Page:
The production of a staggered cut-off beam, according to the regulations currently in force, will now be described in the following typical example as illustrated in FIG. 2. In order to facilitate understanding, the images projected on a screen at 25 meters originating from the facets 212, 222, 232, 242, . . . are designated by i1, i2, i3, i4, . . . , the image corresponding to the mirror 260 is designated by im and the image corresponding to the aperture 180 is designated by if.
FIG. 2 shows in the usual manner a projection screen at 25 meters on which automobile lights are regulated in the standard way. As shown in FIG. 1a, for a cut-off beam the mirror 260 is provided with a cut-off profile in two staggered parts connected by an oblique segment. Corresponding to this profile, the image im on the mirror, which is projected on the center of the screen, is an image having the form of a cut-off. In the same way, certain facets such as 222 and 232 are provided with a cover (222a, 232a) (as seen in FIG. 1a) to limit the useful total reflection surface of the facets according to the same cut-off profile, in such a way that the images i2 and i3 corresponding to the facets 222 and 232 are superimposed according to a cut-off image. The axes of the lenses 312 and 342 are slightly displaced in translation with reference to the axis E so as to create images i1 and i4 which are offset respectively on the left and on the right towards the roadsides Bd and Bg as shown in FIG. 2. The image if is located relative to the others as shown.
The above example shows the production of a cut-off beam using the headlamp structure shown in FIGS. 1a and 1b. The cut-off is obtained by the cut-off profile of the mirror 260 and the total reflection facets 222 and 232. Naturally, the cut-off of the beams from these facets could be obtained, not by the covers such and 222a and 232a arranged on the facets themselves, but by corresponding covers arranged on the front face 202 of the bar 200. In another variation, the facets 222 and 232 could be indented in a way corresponding to the zone of the covers.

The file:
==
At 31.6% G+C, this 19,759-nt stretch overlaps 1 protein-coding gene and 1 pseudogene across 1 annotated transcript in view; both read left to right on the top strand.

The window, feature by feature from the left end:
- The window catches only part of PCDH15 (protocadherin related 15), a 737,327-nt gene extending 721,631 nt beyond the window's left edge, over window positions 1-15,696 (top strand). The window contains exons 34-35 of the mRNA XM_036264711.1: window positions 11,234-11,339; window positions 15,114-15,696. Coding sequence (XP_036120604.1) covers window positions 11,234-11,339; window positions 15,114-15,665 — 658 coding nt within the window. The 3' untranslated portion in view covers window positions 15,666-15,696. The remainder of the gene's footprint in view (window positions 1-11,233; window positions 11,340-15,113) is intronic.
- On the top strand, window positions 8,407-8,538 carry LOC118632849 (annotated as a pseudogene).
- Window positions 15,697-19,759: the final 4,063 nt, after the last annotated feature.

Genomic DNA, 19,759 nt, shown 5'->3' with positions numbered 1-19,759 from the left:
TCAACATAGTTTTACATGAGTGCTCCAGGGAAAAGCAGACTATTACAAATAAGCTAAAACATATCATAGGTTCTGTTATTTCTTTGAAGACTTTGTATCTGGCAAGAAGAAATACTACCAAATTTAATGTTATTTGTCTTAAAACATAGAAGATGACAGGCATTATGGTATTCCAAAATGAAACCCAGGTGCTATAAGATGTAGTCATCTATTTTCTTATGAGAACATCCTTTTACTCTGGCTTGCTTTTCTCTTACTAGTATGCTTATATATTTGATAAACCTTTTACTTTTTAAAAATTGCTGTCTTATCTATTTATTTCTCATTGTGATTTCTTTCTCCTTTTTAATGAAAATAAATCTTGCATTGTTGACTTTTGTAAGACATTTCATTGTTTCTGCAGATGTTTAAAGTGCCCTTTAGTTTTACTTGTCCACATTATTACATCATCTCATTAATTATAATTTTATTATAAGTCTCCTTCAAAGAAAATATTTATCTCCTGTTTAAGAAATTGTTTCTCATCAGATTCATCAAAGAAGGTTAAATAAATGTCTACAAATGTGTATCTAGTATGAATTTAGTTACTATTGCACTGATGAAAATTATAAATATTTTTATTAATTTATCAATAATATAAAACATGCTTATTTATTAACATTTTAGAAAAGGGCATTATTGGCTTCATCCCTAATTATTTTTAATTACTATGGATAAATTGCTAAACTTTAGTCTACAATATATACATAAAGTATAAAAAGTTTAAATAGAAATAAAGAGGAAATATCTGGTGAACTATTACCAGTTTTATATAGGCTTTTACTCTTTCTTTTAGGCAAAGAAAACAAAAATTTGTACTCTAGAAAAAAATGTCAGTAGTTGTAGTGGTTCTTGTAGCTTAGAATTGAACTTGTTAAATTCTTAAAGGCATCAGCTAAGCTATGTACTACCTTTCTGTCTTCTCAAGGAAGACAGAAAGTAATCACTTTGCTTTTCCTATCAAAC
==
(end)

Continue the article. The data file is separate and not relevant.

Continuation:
In all the foregoing it is assumed that the facets 212, 222, 232, 242, . . . operate in total reflection for a mean angle of incidence of 45°. It is clear that a certain proportion of the flux might escape total reflection and would then not be emitted by the headlamp. In order to remedy this drawback, two solutions are possible.
Firstly, a reflective coating can be arranged on the facets in such a way that all of the flux is reflected. However, it is clear that the reflective coating itself might absorb a proportion of the recovered flux. Secondly, the effectiveness of the total reflection might be increased by modifying the index of the bar and also modifying the angle of incidence.
FIGS. 3a, 3b, 3c illustrate such modifications. In these figures various values are shown for the refractive index n and for the angles relative to the reflecting facet f, which remains vertical but varies in its inclination with reference to the direction E.
In the figures, the luminous flux which is not reflected in total reflection is shown in chain lines. It will be seen that the optimum is achieved in the conditions of FIG. 3c, for a refractive index of the bar 200 of 1.7 and an angle of the facet f of 53° with reference to the direction E (37° with reference to the bar 200).
If the facets f are oriented other than at 45°, it would naturally be necessary to modify the inclination of the bar 200 so that the axis of the elementary beams reflected by the facets f still coincides with the direction of illumination E. Such a solution is particularly advantageous when the headlamp is to have an inclined glass, in which case, the glass consists of stepped lenses co-operating with different facets as stated above.
Obviously, numerous modifications and variations of the present invention are possible in the light of the above teachings. It is therefore to be understood that within the scope of the appended claims, the invention may be practiced otherwise than as specifically described herein.
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|U.S. Classification||362/511, 362/551, 362/310, 362/330, 362/307, 362/350, 362/328|
|International Classification||F21V8/00, F21V7/00, G02B6/42, F21V13/00, F21S8/12|
|Cooperative Classification||G02B6/001, F21S48/1241, G02B6/4298, F21S48/1388|
|European Classification||F21S48/12T4, F21S48/13D16, G02B6/00L4L, G02B6/42L|
|Dec 2, 1983||AS||Assignment|
Owner name: CIBIE PROJECTEURS, A CORP. OF FRANCE
Free format text: ASSIGNMENT OF ASSIGNORS INTEREST.;ASSIGNOR:CIBIE, PIERRE;REEL/FRAME:004195/0503
Effective date: 19820922
Owner name: CIBIE PROJECTEURS,FRANCE
Free format text: ASSIGNMENT OF ASSIGNORS INTEREST;ASSIGNOR:CIBIE, PIERRE;REEL/FRAME:004195/0503
Effective date: 19820922
|Aug 14, 1987||FPAY||Fee payment|
Year of fee payment: 4
|Aug 18, 1987||FPAY||Fee payment|
Year of fee payment: 4
|Aug 1, 1991||FPAY||Fee payment|
Year of fee payment: 8
|Aug 2, 1995||FPAY||Fee payment|
Year of fee payment: 12